A report of the findings appeared rather shyly under the anonymity of some person calling him or herself 'A well-informed correspondent' who wrote to the local paper, the Kentish Gazette, as follows:

It will no doubt be interesting to your readers to learn a few further particulars concerning the so-called mysterious death of the late Mr Edward Jameson, of Sturry. To throw further light on the subject it was thought necessary to have a post-mortem examination. This was held by Messrs Frank Wacher – [a famous name in Canterbury's medical history; his house was also bombed in 1942] – and A.H.D. Salt, the former being appointed by the Scottish Accidental Employers' Liability Insurance Company of Moorgate Street, London, in which the deceased was insured. [They aren't there any longer.]

The results of the post-mortem examination showed that the deceased had received injuries on the left side of the head, left arm and both knees which were in themselves sufficient to render him insensible. The condition of the lungs was not that of drowning but suffocation; the stomach was full of undigested food, the state of the digestion proving that that he had come to his death very shortly after supper.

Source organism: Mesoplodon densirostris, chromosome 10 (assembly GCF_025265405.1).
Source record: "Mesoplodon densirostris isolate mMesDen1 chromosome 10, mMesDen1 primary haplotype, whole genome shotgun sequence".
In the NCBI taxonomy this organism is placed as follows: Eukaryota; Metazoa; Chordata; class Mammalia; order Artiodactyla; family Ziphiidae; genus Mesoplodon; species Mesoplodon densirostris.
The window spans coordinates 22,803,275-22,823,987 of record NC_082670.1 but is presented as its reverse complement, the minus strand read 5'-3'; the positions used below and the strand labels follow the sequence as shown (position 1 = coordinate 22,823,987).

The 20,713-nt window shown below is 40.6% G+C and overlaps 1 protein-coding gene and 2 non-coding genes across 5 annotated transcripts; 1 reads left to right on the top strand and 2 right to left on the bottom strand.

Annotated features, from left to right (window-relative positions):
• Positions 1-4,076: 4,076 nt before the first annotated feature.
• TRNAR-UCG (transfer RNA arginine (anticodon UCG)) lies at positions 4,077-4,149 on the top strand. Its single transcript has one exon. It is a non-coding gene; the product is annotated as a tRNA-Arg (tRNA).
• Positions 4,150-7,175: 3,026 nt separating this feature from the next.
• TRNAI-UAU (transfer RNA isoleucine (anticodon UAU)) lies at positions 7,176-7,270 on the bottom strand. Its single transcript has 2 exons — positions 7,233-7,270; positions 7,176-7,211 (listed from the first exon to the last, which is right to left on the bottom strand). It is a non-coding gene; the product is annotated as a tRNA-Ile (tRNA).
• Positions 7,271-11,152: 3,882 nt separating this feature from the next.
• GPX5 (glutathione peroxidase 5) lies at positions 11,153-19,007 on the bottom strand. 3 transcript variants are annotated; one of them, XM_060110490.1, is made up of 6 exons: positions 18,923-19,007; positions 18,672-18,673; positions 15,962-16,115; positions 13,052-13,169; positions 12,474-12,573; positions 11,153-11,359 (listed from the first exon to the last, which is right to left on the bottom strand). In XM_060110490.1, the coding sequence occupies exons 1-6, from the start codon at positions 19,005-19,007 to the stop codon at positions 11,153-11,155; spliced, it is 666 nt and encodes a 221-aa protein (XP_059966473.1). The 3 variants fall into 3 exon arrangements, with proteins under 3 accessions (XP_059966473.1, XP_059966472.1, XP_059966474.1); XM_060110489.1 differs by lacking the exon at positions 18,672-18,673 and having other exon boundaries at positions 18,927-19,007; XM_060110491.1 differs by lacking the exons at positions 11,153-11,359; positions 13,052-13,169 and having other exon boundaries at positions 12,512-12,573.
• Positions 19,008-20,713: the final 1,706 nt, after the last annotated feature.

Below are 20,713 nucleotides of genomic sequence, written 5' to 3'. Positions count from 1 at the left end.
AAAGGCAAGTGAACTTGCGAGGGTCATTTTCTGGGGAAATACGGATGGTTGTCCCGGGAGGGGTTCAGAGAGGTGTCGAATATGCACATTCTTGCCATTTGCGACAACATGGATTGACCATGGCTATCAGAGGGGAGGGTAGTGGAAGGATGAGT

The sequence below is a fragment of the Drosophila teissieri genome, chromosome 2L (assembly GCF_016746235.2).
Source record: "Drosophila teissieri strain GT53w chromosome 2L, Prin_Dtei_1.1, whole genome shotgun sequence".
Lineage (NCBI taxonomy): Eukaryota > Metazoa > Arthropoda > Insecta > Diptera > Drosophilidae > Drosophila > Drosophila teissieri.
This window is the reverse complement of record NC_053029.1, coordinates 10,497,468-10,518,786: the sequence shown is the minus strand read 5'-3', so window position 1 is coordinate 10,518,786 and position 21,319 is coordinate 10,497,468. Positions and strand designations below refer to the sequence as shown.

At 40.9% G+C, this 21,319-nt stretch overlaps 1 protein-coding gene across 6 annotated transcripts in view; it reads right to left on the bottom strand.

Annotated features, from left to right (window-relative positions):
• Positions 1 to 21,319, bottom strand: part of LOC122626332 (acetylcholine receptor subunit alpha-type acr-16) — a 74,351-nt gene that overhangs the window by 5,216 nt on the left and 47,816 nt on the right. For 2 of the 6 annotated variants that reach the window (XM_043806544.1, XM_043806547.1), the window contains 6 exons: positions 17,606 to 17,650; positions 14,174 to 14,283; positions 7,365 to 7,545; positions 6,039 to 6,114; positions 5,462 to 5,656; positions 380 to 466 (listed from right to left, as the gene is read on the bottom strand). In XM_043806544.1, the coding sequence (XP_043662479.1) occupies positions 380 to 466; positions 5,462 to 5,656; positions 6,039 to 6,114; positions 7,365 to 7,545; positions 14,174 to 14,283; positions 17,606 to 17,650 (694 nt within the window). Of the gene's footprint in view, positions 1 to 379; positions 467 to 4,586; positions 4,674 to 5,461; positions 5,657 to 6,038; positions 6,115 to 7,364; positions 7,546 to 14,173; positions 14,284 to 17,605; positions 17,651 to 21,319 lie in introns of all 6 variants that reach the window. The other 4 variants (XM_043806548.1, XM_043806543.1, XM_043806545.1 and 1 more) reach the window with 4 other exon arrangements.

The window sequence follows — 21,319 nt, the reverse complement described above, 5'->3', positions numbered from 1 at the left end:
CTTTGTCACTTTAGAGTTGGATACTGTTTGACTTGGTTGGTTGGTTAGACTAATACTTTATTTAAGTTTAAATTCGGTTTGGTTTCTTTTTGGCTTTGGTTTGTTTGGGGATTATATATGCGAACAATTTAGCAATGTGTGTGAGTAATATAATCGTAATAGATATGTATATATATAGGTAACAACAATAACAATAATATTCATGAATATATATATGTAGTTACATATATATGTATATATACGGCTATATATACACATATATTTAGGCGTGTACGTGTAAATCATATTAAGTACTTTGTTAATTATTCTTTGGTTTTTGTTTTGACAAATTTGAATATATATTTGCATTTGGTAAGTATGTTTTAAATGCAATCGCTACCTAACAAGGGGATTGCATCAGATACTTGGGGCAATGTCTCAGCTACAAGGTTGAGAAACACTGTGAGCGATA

But it was proved that his watch had stopped at 5.00 a.m. This would seem to show that the deceased must have fallen into shallow water which only covered his head, but that owing to the heavy rain, the mill and other causes, the river rose by morning and it must have been about 5.00 a.m. that the body actually floated and the watch stopped.


So the doctor wasn't drowned at all but suffocated. And suffocated, in all probability, while insensible from injuries to head, arm and both knees – injuries, you will remember, described earlier as a slight bruise or wound of the forehead. And dead, as proved by the state of the digestion, very soon after leaving Captain Cotton's house at 10.30 p.m.

What happened after that newspaper report?

First of all Edward Jameson's mother, Harriet, took to her bed with an attack of paralysis and nervous aphonia and spoke to no one.

Secondly, a man called Harry Enston took on – or was paid to take on – the role of keeper to Willy Jameson and from that day forward was his constant companion – so constant a companion that Willy was never questioned or left alone with anyone. In fact, when Willy died in 1898, then aged forty-six, it was Harry Enston who was present at death and who registered it.

And what happened after that?

Very little.